“Fred the Shred [Sir Fred Goodwin, the former head of RBS] wanted a quick fix. I don't condemn him; there are rich people but don't let money possess you. The best people, however rich, are keen to share it.”
He refused to single out the Government for blame, saying: “Everyone was cashing in. People kept borrowing as well as bankers lending. People kept shopping. I think shopping fills a void. If you have one car, you need two. Everyone wants the latest trainers and clothes. It is awful to go to a house and see in a corner hundreds of unused toys. It's so profligate. What children need is security and love, not huge amounts of money.
“Maybe the Church lost a bit of confidence. We should have said more. [The recession] is not a punishment of God but the consequences of living a certain way of life. If you live a life that is consumed by overindulgence and greed, you eventually pay a price.”
He condemned the widening gap between rich and poor. “I admire the Prime Minister for feeling strongly about this ... but I have said to him that pouring money into things is not the only answer. You might give another half-billion to education, the health service or in benefits, but this is about people, motivation and encouragement.”
The benefits system, he said, undermined the family. “Clearly you have an obligation to look after people, whether one-parent families or broken families, but if all resources are put on them, it isn't right. Every social policy should have, at its heart, benefit to the family.” He said that much of the benefits system “obviously doesn't benefit people. The tax system must benefit the family. The greatest evil in this society is the breakdown of the family.”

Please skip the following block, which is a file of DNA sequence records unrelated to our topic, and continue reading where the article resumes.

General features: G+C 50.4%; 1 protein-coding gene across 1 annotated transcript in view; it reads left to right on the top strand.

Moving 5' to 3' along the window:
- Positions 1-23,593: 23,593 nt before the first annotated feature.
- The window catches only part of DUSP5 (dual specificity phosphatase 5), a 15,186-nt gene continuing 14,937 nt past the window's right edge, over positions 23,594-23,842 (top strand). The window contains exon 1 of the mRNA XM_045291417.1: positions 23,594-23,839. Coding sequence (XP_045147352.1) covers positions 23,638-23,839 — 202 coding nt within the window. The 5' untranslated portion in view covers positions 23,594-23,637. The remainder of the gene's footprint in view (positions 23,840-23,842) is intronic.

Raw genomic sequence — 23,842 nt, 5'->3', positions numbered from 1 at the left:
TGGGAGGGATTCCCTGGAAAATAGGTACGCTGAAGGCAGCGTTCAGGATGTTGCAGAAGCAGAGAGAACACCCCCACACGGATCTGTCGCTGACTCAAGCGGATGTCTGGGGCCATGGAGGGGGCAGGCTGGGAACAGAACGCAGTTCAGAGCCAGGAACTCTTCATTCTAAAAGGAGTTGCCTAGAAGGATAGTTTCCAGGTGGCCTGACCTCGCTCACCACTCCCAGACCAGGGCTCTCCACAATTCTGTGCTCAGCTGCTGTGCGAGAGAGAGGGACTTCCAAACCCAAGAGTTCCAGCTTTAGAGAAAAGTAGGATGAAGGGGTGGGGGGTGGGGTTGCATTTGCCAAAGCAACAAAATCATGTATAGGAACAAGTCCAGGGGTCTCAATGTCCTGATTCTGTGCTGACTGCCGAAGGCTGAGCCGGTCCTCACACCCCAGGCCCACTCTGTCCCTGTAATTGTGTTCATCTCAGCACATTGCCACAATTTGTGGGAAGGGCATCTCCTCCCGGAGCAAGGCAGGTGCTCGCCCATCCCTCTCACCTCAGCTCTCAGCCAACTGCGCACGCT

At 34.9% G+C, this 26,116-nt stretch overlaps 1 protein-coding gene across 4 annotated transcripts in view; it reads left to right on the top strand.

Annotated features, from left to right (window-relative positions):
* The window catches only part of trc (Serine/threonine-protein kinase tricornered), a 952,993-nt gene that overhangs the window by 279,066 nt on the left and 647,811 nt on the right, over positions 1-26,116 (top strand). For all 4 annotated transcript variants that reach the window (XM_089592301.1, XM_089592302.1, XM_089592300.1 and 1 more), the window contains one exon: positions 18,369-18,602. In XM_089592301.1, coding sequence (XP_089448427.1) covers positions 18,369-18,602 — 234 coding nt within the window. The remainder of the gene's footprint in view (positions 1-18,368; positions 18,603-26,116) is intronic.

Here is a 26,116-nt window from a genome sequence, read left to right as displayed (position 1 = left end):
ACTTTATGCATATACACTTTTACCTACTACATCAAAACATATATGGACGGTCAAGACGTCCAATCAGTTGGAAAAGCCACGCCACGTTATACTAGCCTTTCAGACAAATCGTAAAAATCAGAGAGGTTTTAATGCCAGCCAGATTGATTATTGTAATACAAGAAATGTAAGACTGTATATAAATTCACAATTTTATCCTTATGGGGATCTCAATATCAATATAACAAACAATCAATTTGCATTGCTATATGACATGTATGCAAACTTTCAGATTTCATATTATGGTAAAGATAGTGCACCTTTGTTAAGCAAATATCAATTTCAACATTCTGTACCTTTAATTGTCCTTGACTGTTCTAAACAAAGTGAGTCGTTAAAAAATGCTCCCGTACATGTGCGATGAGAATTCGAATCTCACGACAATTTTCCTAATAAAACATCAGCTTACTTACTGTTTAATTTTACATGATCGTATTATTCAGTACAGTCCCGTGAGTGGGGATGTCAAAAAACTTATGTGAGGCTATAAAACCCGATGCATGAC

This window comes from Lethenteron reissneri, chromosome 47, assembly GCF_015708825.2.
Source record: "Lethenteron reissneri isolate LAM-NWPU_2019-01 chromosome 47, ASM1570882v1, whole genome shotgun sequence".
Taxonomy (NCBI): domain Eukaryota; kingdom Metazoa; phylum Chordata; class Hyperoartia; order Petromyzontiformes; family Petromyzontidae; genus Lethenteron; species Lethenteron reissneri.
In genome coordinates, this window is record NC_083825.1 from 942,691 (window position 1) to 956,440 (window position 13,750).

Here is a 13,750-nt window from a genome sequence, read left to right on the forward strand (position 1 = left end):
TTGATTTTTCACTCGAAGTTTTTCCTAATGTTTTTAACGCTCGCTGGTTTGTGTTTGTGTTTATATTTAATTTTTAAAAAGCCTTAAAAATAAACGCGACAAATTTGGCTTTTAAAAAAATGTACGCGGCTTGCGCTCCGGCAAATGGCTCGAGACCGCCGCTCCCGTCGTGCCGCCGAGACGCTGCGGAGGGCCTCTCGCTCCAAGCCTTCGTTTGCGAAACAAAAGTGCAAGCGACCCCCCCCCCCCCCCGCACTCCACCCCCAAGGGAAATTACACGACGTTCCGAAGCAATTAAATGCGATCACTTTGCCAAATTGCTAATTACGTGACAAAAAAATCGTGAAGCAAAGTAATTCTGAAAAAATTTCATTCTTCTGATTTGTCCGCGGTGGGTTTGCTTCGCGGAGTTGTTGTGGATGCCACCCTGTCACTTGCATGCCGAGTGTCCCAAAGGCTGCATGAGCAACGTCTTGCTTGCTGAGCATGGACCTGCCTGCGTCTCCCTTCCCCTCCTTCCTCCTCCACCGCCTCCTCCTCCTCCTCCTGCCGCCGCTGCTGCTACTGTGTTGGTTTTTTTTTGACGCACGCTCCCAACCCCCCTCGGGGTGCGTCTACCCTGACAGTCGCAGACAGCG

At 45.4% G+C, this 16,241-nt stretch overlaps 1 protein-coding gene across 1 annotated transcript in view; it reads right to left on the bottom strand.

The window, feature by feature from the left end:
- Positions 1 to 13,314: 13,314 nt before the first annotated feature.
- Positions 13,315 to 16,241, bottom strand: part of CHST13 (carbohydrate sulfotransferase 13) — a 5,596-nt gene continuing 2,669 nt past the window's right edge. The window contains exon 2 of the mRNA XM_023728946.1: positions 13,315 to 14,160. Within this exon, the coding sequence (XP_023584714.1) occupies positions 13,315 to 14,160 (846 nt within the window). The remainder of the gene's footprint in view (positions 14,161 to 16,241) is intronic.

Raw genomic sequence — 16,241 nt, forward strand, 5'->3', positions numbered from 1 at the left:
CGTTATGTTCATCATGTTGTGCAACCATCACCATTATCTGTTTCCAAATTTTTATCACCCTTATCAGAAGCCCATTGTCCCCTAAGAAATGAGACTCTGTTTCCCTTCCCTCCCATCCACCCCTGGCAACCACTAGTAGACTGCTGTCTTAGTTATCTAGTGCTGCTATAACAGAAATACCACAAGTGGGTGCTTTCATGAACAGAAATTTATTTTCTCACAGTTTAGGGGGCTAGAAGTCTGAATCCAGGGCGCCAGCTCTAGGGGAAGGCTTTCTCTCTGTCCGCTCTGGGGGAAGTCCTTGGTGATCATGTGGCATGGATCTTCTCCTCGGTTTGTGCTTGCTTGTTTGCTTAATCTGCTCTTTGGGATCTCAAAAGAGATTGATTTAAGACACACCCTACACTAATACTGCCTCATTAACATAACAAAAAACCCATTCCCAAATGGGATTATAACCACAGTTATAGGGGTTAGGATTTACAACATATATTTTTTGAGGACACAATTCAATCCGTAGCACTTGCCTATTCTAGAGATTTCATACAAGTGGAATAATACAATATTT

He was worried that some single mothers were exploiting the system. “I am sure if you can get benefit from having another child, you might want quite a number of children for the money.” He was also concerned that mothers may be working too much. “I have nieces and I will be in big trouble if I say women shouldn't work but I think children should have a mother who is there. If I was living on an estate in Basingstoke or Slough, I wouldn't necessarily want to be at home all day long ... If a woman goes to university, she gets used to having equality and a career. You can't say, ‘No, you can't work', but I do think you have to make some choices.”
The Sixties had a lot to answer for. “Liberalism is fine as long as it doesn't become libertine. Casual sex is very dangerous. I get so angry about schools. They all seem keen to teach everything about sex. When I go into schools and talk to girls and boys, they say, ‘When I grow up I want to settle down, marry and have a family.' It is good to encourage that, not to say you must have sex right, left and centre and it will all be fine. It won't.”